Home Insurance

Home insurance isn't mandatory but here's why we highly recommend it

By: Lisa Coxon on June 22, 2021

This article has been updated from a previous version.

During the early hours of a Sunday in 1666, a massive fire erupted in the city of London, England. The inferno started in a bake shop and raged on for five days, engulfing 13,200 homes, 87 parish churches, The Royal Exchange, Guildhall, and St. Paul’s Cathedral. Damage was estimated at 10 million British pounds.

The Great Fire of London — as it’s known today — may have spurred the demand for home insurance. According to Intact, one of the early indicators that a person had home insurance was a metal plaque known as a “fire mark” that was placed on the home’s exterior, somewhere easily visible. The plaque told firefighters that the building was insured and in the case of a fire, saving it should be a priority.

Home insurance has come a long way since then. But one thing that hasn’t changed is that it’s still an optional product. Unlike auto insurance, which is mandatory and regulated by various provincial government bodies, home insurance is optional. But just because it's not mandatory, doesn't mean it's not important and highly recommended.

Home insurance is optional — unless you want to buy a home

The first and most obvious reason home insurance premiums aren’t regulated is because the product itself isn’t mandatory.

“The government isn’t concerned about what you’re doing to protect your home or your belongings,” says Pete Karageorgos, the Insurance Bureau of Canada (IBC)’s Director of Consumer and Industry Relations (Ontario). “That’s your own personal choice.”

Home insurance isn’t mandatory, but in the case of buying a home, it's pretty well required.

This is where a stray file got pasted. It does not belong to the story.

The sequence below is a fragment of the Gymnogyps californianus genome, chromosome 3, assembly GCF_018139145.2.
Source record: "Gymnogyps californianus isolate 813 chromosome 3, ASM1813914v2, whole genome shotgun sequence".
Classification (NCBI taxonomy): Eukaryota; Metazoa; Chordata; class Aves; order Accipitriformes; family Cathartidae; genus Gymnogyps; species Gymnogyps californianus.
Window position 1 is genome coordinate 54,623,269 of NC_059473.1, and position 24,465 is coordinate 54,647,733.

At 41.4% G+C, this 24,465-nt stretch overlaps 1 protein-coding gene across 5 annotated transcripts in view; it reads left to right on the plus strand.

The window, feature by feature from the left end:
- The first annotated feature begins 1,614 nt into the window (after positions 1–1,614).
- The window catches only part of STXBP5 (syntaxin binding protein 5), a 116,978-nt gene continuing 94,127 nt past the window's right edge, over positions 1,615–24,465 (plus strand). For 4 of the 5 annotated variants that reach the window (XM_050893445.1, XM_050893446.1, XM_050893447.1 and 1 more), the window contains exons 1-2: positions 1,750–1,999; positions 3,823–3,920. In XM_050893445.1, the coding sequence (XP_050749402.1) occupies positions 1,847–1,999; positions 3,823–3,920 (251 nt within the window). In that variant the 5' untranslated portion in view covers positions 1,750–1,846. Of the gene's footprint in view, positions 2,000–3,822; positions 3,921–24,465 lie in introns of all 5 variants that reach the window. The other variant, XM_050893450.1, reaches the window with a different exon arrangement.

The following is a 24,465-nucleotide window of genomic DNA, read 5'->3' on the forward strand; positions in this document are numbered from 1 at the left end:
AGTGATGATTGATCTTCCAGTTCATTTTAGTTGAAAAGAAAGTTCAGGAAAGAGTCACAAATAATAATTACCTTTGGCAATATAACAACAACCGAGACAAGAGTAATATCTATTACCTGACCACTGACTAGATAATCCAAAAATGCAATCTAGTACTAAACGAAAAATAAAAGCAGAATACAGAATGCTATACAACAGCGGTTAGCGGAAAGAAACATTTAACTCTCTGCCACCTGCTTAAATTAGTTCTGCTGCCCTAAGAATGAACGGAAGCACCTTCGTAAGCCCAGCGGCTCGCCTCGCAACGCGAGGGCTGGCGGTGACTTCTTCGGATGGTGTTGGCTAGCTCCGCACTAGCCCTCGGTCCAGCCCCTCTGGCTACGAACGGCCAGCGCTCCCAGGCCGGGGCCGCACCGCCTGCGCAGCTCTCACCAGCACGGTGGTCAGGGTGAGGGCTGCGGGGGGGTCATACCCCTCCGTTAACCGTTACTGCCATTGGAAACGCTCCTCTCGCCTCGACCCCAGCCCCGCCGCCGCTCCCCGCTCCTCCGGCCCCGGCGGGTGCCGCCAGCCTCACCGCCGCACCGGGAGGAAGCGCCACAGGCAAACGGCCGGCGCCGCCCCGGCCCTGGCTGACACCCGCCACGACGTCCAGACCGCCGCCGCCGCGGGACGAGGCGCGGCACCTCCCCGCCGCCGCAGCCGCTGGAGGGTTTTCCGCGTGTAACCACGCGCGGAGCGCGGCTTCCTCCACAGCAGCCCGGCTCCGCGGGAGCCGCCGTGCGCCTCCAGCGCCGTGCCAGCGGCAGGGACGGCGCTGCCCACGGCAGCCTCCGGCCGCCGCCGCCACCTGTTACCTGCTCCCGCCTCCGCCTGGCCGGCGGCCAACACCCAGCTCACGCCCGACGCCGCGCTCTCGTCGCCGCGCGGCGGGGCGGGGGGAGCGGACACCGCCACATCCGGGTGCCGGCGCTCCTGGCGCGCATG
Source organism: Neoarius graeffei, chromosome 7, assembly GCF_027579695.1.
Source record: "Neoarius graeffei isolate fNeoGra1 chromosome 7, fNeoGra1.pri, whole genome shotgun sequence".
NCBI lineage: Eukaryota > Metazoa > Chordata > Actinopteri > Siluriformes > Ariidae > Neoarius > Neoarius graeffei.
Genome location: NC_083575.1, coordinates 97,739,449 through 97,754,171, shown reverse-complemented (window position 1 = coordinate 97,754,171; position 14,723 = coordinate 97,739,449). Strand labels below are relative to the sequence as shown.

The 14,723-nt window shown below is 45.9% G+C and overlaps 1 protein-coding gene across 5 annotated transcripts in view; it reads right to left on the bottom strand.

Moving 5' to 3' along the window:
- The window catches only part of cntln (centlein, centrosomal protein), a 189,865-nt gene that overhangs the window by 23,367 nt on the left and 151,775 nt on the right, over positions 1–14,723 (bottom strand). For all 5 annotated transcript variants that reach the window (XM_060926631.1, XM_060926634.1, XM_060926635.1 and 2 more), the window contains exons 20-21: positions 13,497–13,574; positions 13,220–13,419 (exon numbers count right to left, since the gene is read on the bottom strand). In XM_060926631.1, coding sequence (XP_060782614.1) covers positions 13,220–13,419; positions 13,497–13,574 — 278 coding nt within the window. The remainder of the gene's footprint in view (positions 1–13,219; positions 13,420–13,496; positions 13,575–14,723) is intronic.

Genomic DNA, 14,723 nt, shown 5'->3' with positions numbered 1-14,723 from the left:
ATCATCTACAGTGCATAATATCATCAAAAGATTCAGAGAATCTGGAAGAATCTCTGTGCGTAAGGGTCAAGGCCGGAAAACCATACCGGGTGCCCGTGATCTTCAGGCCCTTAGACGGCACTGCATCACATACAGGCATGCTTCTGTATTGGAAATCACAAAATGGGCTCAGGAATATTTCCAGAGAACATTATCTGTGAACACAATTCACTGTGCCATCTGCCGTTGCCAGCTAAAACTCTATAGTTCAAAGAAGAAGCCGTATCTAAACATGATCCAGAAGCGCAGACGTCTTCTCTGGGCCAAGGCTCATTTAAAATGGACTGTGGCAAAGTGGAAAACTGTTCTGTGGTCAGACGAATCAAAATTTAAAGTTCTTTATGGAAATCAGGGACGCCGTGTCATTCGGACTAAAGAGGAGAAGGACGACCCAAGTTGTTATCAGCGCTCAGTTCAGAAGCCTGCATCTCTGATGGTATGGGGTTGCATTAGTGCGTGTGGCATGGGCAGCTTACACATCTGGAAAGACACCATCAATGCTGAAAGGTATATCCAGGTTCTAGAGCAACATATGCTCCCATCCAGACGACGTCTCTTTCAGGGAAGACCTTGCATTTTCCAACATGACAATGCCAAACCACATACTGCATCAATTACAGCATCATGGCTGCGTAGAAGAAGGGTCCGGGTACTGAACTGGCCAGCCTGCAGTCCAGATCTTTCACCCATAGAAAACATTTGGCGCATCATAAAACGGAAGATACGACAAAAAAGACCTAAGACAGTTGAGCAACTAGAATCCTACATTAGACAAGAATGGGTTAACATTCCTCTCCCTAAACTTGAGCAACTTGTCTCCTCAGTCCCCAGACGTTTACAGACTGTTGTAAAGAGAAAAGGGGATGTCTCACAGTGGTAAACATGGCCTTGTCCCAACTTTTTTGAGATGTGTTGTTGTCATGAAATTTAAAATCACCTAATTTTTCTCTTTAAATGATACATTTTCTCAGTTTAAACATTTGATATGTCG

For example, almost every lender will require proof of property insurance before agreeing to issue a mortgage to someone. 

Most lenders will want proof that you're insured for the full replacement cost of your home

“Lenders want to protect their interests,” says Karageorgos. “They want to protect their investment in that property. It isn’t an issue of looking at the good of the larger community, which is what auto insurance is designed to do. Property insurance is different.”

Lenders also want to ensure that you're able to keep paying the mortgage even if your home is destroyed. Most lenders will want proof that you're insured for the full replacement cost of your home, which is why it's important to provide your home insurance company with any information that affects the home's replacement value, including recent upgrades or renovations. In any case, home insurance can save you a world of financial pain when it comes to repairing, say, a flooded basement, which can cost $43,000 to repair, according to IBC. Most would rather pay a monthly premium for home insurance in order to avoid bankruptcy in the event of such property damage.

Home insurance especially important for liability

“Auto insurance is a bit of a social policy," says Karageorgos. "Social in the sense that someone can get hurt: passengers, drivers, innocent individuals, from someone's use of an automobile or any vehicle.”